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Introductory Task 1. What term means a belief in the importance of traditional values and competition? 2. What term means the idea that human behaviour.

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Presentation on theme: "Introductory Task 1. What term means a belief in the importance of traditional values and competition? 2. What term means the idea that human behaviour."— Presentation transcript:

1 Introductory Task 1. What term means a belief in the importance of traditional values and competition? 2. What term means the idea that human behaviour is governed by the economy? 3. What name is give to a very traditional form of Conservatism? 4. What do we call learning that is formal or informal? 5. What schools teach traditional subjects? 6. What schools teach children of all abilities? 7. What term means every person has the same chance? Equality 8. Which instruction told all education authorities to go comprehensive? (4 minutes)

2 Introductory Task 1. What term means a belief in the importance of traditional values and competition? Conservatism 2. What term means the idea that human behaviour is governed by the economy? Market forces 3. What name is give to a very traditional form of Conservatism? New Right 4. What do we call learning that is formal or informal? Education 5. What schools teach traditional subjects? Grammar Schools 6. What schools teach children of all abilities? Comprehensive schools 7. What term means every person has the same chance? Equality 8. Which government instruction told all education authorities to go comprehensive? Circular 10/65

3 Important Research Study McKnight et al (2005) Investigated New Labour policies effect on education Used Secondary sources in the form of Official Statistics on Key Stages tests and GCSE results Findings showed how performance in schools had improved under Labour Government. Also gap between rich and poor had narrowed – although it was still very wide. How can we evaluate this study ?

4 Clues for AO2 Educational change may take place for the following reasons: Ideology Ideology Economics Economics Practical reasons Practical reasons Political reasons Political reasons Think about how you could use those ideas in your short account. Think about how you could use those ideas in your short account.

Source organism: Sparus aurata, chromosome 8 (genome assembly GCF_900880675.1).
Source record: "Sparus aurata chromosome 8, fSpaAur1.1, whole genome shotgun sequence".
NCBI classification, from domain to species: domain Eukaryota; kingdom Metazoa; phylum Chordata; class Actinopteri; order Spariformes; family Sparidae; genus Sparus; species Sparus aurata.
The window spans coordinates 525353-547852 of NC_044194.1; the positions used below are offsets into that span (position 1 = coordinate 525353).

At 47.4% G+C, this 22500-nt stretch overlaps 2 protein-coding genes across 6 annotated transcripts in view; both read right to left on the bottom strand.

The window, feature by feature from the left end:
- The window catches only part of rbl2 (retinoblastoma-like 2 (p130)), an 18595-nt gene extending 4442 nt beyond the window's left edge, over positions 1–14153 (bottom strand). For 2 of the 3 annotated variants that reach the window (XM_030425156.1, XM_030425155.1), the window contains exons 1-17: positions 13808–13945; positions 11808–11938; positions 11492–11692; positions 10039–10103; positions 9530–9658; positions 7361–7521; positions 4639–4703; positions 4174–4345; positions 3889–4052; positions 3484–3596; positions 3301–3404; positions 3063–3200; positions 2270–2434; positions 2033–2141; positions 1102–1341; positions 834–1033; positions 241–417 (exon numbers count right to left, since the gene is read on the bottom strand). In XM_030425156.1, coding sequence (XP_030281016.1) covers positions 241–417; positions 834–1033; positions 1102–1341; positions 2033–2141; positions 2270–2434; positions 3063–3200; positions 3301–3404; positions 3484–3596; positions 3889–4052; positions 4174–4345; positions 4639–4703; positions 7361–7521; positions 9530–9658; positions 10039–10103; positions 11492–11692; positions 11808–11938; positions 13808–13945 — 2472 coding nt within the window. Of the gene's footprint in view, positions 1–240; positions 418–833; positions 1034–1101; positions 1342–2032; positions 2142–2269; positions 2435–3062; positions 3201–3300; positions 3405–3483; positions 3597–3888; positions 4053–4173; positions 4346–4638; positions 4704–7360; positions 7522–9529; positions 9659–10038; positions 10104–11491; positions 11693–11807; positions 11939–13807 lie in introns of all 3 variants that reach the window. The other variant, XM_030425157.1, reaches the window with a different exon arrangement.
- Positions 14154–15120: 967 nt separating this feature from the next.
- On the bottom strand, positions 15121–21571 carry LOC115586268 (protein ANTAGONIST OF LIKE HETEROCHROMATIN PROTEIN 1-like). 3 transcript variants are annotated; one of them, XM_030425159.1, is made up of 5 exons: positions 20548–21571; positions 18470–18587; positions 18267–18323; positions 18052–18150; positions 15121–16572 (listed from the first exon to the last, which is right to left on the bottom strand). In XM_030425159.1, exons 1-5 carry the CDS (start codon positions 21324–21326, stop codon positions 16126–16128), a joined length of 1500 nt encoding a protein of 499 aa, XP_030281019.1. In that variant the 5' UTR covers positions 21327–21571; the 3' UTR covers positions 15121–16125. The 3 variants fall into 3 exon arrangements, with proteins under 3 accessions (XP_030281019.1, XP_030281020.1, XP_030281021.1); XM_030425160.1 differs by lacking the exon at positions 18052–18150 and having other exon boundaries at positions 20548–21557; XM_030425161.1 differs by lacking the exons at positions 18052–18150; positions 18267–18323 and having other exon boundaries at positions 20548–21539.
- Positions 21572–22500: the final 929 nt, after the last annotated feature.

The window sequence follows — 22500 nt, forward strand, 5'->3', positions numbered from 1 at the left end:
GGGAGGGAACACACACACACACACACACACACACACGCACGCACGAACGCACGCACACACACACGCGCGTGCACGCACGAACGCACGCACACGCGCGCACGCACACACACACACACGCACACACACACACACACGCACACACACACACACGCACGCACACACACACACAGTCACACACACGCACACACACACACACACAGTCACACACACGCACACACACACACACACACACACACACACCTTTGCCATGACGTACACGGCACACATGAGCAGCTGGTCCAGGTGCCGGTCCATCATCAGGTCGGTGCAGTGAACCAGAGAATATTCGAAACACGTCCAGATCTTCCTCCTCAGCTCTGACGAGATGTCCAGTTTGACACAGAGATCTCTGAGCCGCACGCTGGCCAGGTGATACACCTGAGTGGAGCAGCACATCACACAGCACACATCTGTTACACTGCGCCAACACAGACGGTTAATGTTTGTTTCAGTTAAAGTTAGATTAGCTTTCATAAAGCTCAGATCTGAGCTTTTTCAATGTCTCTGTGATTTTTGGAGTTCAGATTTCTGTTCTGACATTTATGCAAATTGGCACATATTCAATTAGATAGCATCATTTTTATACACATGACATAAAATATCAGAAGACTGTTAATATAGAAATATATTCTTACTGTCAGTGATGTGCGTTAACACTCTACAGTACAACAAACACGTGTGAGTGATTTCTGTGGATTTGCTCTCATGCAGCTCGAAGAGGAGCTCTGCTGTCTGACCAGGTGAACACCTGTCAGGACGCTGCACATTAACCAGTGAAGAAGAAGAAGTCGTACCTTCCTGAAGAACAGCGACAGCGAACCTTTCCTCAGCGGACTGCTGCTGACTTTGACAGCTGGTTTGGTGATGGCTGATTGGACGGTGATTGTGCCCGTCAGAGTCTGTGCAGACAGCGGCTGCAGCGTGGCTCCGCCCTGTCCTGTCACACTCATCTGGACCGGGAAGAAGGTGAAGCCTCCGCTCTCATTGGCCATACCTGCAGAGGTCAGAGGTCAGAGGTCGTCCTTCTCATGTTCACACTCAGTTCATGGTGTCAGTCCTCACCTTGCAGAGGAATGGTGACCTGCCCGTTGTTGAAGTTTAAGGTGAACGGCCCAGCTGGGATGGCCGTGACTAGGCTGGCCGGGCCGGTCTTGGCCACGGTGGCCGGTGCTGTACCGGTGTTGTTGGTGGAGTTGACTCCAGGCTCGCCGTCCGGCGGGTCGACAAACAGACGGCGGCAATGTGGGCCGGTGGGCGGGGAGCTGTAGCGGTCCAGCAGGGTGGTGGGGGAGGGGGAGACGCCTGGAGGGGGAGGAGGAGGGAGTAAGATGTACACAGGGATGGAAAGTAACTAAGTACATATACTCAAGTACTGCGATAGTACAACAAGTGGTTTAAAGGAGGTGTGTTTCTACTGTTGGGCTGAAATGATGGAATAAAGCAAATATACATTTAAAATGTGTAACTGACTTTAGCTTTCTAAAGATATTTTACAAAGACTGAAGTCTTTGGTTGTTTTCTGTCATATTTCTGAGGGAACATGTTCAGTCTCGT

5 Its never too soon to start revising.

6 Understanding how British society plans and organises the education of young people PowerPoint 2

7 Thinking for yourself What is the most important thing that you have ever learned? Where and how did you learn it? Why was it important to you to know this thing? Now discuss this with your study partners (3 minutes)

8 Sociological Targets You will understand that the school system in the UK is complex and variable. You will recognise that this difference in school provision can have an impact on the education of children. You will understand the form of the UK education system and recognise some of the factors that have shaped it.

9 Websites to support your learning www.dfes.gov.uk/ This is the website of the Department for Education and Skills. Lots of official data and government information is available, as well as policy documents and links to other official sties news.bbc.co.uk/1/hi/education This is the BBC site and is of course, excellent for current stories and background information. http://www.leeds.ac.uk/educol/ Education-line is an academic site with research papers and links. www.tes.co.uk This is the teaching newspaper. You can see in the LRC, but the site is useful because there are discussion forums and news articles about education in Britain. See what teachers say to each when pupils are not about! www.atss.org.uk Use any of the sites recommended by the Association for the Teaching of Social Sciences. They really are all very good.